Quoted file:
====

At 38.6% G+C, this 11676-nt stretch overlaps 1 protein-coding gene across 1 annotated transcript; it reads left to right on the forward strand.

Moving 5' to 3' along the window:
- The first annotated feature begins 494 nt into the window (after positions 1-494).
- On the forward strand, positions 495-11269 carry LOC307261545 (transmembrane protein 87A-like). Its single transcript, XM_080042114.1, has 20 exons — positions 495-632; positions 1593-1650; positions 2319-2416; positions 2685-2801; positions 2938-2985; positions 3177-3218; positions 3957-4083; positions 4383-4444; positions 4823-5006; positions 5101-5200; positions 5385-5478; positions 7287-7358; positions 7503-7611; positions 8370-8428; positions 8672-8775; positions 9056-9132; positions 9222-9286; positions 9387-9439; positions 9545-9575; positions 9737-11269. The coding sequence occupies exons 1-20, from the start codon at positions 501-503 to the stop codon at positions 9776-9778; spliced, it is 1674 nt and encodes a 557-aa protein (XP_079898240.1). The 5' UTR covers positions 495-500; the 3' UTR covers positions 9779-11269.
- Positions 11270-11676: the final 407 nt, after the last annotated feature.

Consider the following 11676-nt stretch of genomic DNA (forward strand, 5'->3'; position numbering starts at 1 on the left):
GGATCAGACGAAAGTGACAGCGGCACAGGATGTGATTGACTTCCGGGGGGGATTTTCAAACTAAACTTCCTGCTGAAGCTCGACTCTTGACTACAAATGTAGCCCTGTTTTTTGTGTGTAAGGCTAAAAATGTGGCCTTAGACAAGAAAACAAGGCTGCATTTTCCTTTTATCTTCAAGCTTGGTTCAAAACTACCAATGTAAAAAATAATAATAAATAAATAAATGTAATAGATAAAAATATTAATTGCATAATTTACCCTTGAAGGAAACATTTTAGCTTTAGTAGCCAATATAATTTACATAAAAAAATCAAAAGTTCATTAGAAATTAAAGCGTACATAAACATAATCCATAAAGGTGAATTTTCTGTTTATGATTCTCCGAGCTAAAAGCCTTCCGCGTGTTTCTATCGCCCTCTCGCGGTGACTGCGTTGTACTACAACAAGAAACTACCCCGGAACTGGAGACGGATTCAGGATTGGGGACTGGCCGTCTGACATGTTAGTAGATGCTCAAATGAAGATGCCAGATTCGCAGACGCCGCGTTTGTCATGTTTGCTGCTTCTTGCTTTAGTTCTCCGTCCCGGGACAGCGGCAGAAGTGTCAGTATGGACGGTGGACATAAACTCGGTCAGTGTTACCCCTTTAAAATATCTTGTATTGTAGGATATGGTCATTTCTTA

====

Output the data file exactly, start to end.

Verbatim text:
At 38.6% G+C, this 11676-nt stretch overlaps 1 protein-coding gene across 1 annotated transcript; it reads left to right on the forward strand.

Moving 5' to 3' along the window:
- The first annotated feature begins 494 nt into the window (after positions 1-494).
- On the forward strand, positions 495-11269 carry LOC307261545 (transmembrane protein 87A-like). Its single transcript, XM_080042114.1, has 20 exons — positions 495-632; positions 1593-1650; positions 2319-2416; positions 2685-2801; positions 2938-2985; positions 3177-3218; positions 3957-4083; positions 4383-4444; positions 4823-5006; positions 5101-5200; positions 5385-5478; positions 7287-7358; positions 7503-7611; positions 8370-8428; positions 8672-8775; positions 9056-9132; positions 9222-9286; positions 9387-9439; positions 9545-9575; positions 9737-11269. The coding sequence occupies exons 1-20, from the start codon at positions 501-503 to the stop codon at positions 9776-9778; spliced, it is 1674 nt and encodes a 557-aa protein (XP_079898240.1). The 5' UTR covers positions 495-500; the 3' UTR covers positions 9779-11269.
- Positions 11270-11676: the final 407 nt, after the last annotated feature.

Consider the following 11676-nt stretch of genomic DNA (forward strand, 5'->3'; position numbering starts at 1 on the left):
GGATCAGACGAAAGTGACAGCGGCACAGGATGTGATTGACTTCCGGGGGGGATTTTCAAACTAAACTTCCTGCTGAAGCTCGACTCTTGACTACAAATGTAGCCCTGTTTTTTGTGTGTAAGGCTAAAAATGTGGCCTTAGACAAGAAAACAAGGCTGCATTTTCCTTTTATCTTCAAGCTTGGTTCAAAACTACCAATGTAAAAAATAATAATAAATAAATAAATGTAATAGATAAAAATATTAATTGCATAATTTACCCTTGAAGGAAACATTTTAGCTTTAGTAGCCAATATAATTTACATAAAAAAATCAAAAGTTCATTAGAAATTAAAGCGTACATAAACATAATCCATAAAGGTGAATTTTCTGTTTATGATTCTCCGAGCTAAAAGCCTTCCGCGTGTTTCTATCGCCCTCTCGCGGTGACTGCGTTGTACTACAACAAGAAACTACCCCGGAACTGGAGACGGATTCAGGATTGGGGACTGGCCGTCTGACATGTTAGTAGATGCTCAAATGAAGATGCCAGATTCGCAGACGCCGCGTTTGTCATGTTTGCTGCTTCTTGCTTTAGTTCTCCGTCCCGGGACAGCGGCAGAAGTGTCAGTATGGACGGTGGACATAAACTCGGTCAGTGTTACCCCTTTAAAATATCTTGTATTGTAGGATATGGTCATTTCTTA